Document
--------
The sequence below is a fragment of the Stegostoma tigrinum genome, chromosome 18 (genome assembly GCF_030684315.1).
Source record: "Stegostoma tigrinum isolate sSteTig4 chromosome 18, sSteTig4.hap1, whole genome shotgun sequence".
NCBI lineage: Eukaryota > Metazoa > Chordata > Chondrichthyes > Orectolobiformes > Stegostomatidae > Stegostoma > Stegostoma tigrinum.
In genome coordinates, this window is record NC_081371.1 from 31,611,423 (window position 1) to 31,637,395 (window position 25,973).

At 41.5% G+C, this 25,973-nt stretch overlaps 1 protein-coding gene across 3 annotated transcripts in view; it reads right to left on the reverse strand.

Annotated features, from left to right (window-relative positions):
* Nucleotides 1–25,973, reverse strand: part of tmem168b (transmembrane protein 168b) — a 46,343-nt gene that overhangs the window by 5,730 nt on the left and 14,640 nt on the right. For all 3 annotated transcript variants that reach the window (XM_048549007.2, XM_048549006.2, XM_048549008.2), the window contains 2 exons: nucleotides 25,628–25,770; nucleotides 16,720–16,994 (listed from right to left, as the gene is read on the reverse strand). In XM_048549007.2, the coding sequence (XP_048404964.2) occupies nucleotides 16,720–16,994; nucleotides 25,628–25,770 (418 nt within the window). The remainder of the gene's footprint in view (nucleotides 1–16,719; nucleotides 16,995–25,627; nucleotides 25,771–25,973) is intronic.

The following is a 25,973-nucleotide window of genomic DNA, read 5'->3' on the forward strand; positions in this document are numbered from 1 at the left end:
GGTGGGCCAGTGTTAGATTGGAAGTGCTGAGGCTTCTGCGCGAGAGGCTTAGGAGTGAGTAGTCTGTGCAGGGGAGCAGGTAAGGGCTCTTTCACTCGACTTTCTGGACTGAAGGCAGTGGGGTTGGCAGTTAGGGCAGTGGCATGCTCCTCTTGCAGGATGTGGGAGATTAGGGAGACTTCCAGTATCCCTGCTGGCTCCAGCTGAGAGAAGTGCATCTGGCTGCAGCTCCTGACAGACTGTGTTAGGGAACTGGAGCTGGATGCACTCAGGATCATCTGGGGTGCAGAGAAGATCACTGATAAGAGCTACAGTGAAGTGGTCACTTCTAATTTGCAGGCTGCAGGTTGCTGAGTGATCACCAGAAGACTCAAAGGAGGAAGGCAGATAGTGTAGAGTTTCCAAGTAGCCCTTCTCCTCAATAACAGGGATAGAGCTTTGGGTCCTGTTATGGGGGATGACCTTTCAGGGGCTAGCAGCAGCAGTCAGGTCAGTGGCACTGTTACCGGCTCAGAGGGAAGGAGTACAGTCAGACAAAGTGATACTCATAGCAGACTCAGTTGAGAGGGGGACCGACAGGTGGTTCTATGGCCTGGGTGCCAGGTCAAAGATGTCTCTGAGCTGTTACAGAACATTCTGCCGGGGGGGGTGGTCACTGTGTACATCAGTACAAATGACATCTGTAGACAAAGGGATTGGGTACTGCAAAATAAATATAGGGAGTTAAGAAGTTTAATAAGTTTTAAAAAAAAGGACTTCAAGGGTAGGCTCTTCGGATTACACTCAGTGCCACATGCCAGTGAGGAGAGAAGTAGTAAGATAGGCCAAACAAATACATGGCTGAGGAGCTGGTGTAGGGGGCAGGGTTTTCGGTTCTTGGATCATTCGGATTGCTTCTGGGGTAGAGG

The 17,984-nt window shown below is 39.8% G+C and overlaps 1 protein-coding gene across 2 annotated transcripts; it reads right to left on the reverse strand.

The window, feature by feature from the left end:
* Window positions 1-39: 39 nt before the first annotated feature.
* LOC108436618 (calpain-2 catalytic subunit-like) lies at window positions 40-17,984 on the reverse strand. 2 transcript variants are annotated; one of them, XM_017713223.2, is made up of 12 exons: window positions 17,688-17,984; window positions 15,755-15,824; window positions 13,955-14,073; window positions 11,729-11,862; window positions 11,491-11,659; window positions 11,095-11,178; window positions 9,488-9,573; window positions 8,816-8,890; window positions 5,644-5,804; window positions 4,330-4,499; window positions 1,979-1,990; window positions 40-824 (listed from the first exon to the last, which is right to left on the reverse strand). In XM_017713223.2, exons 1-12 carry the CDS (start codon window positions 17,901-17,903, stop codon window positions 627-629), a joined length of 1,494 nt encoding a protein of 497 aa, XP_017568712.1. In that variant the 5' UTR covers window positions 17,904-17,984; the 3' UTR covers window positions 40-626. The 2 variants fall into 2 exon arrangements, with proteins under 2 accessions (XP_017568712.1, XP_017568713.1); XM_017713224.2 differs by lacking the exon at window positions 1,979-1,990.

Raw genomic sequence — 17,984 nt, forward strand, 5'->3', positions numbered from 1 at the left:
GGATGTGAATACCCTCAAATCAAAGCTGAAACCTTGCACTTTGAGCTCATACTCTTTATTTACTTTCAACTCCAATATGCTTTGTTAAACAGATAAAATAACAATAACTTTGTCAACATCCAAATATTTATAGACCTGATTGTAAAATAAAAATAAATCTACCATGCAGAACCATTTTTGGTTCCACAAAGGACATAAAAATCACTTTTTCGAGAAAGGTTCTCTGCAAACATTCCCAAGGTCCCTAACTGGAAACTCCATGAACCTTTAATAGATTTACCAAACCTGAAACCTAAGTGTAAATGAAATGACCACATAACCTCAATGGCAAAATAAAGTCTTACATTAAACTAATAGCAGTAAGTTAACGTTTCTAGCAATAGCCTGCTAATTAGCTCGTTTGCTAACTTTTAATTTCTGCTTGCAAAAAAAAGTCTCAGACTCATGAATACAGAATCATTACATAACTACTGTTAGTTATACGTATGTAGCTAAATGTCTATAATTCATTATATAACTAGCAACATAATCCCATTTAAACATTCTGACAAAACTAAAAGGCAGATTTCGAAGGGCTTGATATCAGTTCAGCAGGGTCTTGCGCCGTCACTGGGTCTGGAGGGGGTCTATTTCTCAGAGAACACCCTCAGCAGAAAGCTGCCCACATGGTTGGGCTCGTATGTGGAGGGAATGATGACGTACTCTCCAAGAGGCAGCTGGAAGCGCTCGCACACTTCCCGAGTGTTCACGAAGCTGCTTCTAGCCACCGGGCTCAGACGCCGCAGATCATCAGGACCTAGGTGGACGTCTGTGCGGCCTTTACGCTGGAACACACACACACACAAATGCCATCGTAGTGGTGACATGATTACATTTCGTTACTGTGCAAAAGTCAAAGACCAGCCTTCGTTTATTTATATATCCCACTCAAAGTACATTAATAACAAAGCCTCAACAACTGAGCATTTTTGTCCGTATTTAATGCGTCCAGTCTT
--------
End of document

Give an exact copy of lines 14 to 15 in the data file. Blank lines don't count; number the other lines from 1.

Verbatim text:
Raw genomic sequence — 17,984 nt, forward strand, 5'->3', positions numbered from 1 at the left:
GGATGTGAATACCCTCAAATCAAAGCTGAAACCTTGCACTTTGAGCTCATACTCTTTATTTACTTTCAACTCCAATATGCTTTGTTAAACAGATAAAATAACAATAACTTTGTCAACATCCAAATATTTATAGACCTGATTGTAAAATAAAAATAAATCTACCATGCAGAACCATTTTTGGTTCCACAAAGGACATAAAAATCACTTTTTCGAGAAAGGTTCTCTGCAAACATTCCCAAGGTCCCTAACTGGAAACTCCATGAACCTTTAATAGATTTACCAAACCTGAAACCTAAGTGTAAATGAAATGACCACATAACCTCAATGGCAAAATAAAGTCTTACATTAAACTAATAGCAGTAAGTTAACGTTTCTAGCAATAGCCTGCTAATTAGCTCGTTTGCTAACTTTTAATTTCTGCTTGCAAAAAAAAGTCTCAGACTCATGAATACAGAATCATTACATAACTACTGTTAGTTATACGTATGTAGCTAAATGTCTATAATTCATTATATAACTAGCAACATAATCCCATTTAAACATTCTGACAAAACTAAAAGGCAGATTTCGAAGGGCTTGATATCAGTTCAGCAGGGTCTTGCGCCGTCACTGGGTCTGGAGGGGGTCTATTTCTCAGAGAACACCCTCAGCAGAAAGCTGCCCACATGGTTGGGCTCGTATGTGGAGGGAATGATGACGTACTCTCCAAGAGGCAGCTGGAAGCGCTCGCACACTTCCCGAGTGTTCACGAAGCTGCTTCTAGCCACCGGGCTCAGACGCCGCAGATCATCAGGACCTAGGTGGACGTCTGTGCGGCCTTTACGCTGGAACACACACACACACAAATGCCATCGTAGTGGTGACATGATTACATTTCGTTACTGTGCAAAAGTCAAAGACCAGCCTTCGTTTATTTATATATCCCACTCAAAGTACATTAATAACAAAGCCTCAACAACTGAGCATTTTTGTCCGTATTTAATGCGTCCAGTCTT